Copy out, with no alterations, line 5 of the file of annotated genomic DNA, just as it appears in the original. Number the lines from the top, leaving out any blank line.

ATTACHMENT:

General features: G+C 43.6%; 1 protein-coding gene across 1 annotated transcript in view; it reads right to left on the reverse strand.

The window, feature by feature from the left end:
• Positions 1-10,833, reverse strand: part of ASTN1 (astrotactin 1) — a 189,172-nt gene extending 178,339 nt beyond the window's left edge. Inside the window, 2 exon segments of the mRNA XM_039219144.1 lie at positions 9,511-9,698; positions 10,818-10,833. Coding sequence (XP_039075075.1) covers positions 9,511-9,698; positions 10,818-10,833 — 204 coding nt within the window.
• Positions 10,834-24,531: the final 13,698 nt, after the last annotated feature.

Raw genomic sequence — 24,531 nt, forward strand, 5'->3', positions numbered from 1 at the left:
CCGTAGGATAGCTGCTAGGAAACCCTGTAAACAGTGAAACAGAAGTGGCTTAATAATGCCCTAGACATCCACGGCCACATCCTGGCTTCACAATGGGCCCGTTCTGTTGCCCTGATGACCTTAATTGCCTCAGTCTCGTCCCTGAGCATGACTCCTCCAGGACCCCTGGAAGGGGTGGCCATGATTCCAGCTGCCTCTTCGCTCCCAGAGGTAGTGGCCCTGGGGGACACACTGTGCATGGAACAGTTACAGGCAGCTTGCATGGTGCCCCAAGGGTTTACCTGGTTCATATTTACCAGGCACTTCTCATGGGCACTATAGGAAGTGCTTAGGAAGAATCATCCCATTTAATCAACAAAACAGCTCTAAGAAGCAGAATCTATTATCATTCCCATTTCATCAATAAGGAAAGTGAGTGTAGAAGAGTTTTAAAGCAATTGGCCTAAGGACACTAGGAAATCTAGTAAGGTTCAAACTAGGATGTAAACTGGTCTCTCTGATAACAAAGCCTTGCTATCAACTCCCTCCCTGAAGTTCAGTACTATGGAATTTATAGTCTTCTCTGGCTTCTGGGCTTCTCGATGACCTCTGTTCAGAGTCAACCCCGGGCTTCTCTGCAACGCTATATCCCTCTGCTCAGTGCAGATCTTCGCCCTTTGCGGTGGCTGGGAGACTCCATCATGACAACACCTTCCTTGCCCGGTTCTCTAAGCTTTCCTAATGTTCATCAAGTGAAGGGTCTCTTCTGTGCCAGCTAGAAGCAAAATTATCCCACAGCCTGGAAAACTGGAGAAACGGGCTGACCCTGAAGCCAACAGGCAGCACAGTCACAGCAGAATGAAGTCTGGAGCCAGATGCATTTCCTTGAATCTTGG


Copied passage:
Raw genomic sequence — 24,531 nt, forward strand, 5'->3', positions numbered from 1 at the left: